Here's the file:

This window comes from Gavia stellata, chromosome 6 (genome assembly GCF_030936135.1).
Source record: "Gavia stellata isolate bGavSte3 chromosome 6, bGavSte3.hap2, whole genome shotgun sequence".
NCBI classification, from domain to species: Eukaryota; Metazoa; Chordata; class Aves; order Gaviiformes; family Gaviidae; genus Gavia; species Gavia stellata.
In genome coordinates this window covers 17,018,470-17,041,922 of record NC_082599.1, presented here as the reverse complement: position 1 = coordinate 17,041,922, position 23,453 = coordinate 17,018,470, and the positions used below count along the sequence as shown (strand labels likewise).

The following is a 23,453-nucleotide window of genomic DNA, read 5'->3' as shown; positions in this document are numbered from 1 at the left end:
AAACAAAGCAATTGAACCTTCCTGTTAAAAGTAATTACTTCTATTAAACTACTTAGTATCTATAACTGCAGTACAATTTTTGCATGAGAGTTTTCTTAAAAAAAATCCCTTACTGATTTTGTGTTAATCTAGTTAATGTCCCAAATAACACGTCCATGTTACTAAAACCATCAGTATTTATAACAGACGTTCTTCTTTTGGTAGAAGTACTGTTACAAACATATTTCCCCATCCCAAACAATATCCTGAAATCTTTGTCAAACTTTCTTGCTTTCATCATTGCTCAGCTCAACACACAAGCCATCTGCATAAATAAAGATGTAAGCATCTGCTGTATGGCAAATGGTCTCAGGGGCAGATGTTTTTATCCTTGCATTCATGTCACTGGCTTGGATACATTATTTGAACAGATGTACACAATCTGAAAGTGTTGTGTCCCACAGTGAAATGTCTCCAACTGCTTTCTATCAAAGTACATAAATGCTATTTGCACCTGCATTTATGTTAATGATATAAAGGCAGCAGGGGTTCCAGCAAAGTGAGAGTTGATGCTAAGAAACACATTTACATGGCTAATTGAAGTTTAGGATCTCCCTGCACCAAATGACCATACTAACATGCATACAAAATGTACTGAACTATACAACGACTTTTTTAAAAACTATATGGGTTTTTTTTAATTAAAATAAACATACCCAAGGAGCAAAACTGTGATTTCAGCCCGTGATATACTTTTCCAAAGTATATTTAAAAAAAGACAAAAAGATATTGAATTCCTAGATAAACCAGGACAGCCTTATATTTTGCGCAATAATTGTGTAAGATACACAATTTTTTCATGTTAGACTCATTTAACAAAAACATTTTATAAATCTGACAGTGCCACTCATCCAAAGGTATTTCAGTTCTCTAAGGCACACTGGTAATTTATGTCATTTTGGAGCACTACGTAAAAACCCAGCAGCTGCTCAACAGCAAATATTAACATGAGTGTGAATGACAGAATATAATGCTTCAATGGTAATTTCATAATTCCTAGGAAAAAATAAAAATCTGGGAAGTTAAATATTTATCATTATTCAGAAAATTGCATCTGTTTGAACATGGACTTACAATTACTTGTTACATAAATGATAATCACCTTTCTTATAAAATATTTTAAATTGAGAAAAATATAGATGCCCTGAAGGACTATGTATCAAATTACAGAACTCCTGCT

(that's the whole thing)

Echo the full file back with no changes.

This window comes from Gavia stellata, chromosome 6 (genome assembly GCF_030936135.1).
Source record: "Gavia stellata isolate bGavSte3 chromosome 6, bGavSte3.hap2, whole genome shotgun sequence".
NCBI classification, from domain to species: Eukaryota; Metazoa; Chordata; class Aves; order Gaviiformes; family Gaviidae; genus Gavia; species Gavia stellata.
In genome coordinates this window covers 17,018,470-17,041,922 of record NC_082599.1, presented here as the reverse complement: position 1 = coordinate 17,041,922, position 23,453 = coordinate 17,018,470, and the positions used below count along the sequence as shown (strand labels likewise).

The following is a 23,453-nucleotide window of genomic DNA, read 5'->3' as shown; positions in this document are numbered from 1 at the left end:
AAACAAAGCAATTGAACCTTCCTGTTAAAAGTAATTACTTCTATTAAACTACTTAGTATCTATAACTGCAGTACAATTTTTGCATGAGAGTTTTCTTAAAAAAAATCCCTTACTGATTTTGTGTTAATCTAGTTAATGTCCCAAATAACACGTCCATGTTACTAAAACCATCAGTATTTATAACAGACGTTCTTCTTTTGGTAGAAGTACTGTTACAAACATATTTCCCCATCCCAAACAATATCCTGAAATCTTTGTCAAACTTTCTTGCTTTCATCATTGCTCAGCTCAACACACAAGCCATCTGCATAAATAAAGATGTAAGCATCTGCTGTATGGCAAATGGTCTCAGGGGCAGATGTTTTTATCCTTGCATTCATGTCACTGGCTTGGATACATTATTTGAACAGATGTACACAATCTGAAAGTGTTGTGTCCCACAGTGAAATGTCTCCAACTGCTTTCTATCAAAGTACATAAATGCTATTTGCACCTGCATTTATGTTAATGATATAAAGGCAGCAGGGGTTCCAGCAAAGTGAGAGTTGATGCTAAGAAACACATTTACATGGCTAATTGAAGTTTAGGATCTCCCTGCACCAAATGACCATACTAACATGCATACAAAATGTACTGAACTATACAACGACTTTTTTAAAAACTATATGGGTTTTTTTTAATTAAAATAAACATACCCAAGGAGCAAAACTGTGATTTCAGCCCGTGATATACTTTTCCAAAGTATATTTAAAAAAAGACAAAAAGATATTGAATTCCTAGATAAACCAGGACAGCCTTATATTTTGCGCAATAATTGTGTAAGATACACAATTTTTTCATGTTAGACTCATTTAACAAAAACATTTTATAAATCTGACAGTGCCACTCATCCAAAGGTATTTCAGTTCTCTAAGGCACACTGGTAATTTATGTCATTTTGGAGCACTACGTAAAAACCCAGCAGCTGCTCAACAGCAAATATTAACATGAGTGTGAATGACAGAATATAATGCTTCAATGGTAATTTCATAATTCCTAGGAAAAAATAAAAATCTGGGAAGTTAAATATTTATCATTATTCAGAAAATTGCATCTGTTTGAACATGGACTTACAATTACTTGTTACATAAATGATAATCACCTTTCTTATAAAATATTTTAAATTGAGAAAAATATAGATGCCCTGAAGGACTATGTATCAAATTACAGAACTCCTGCT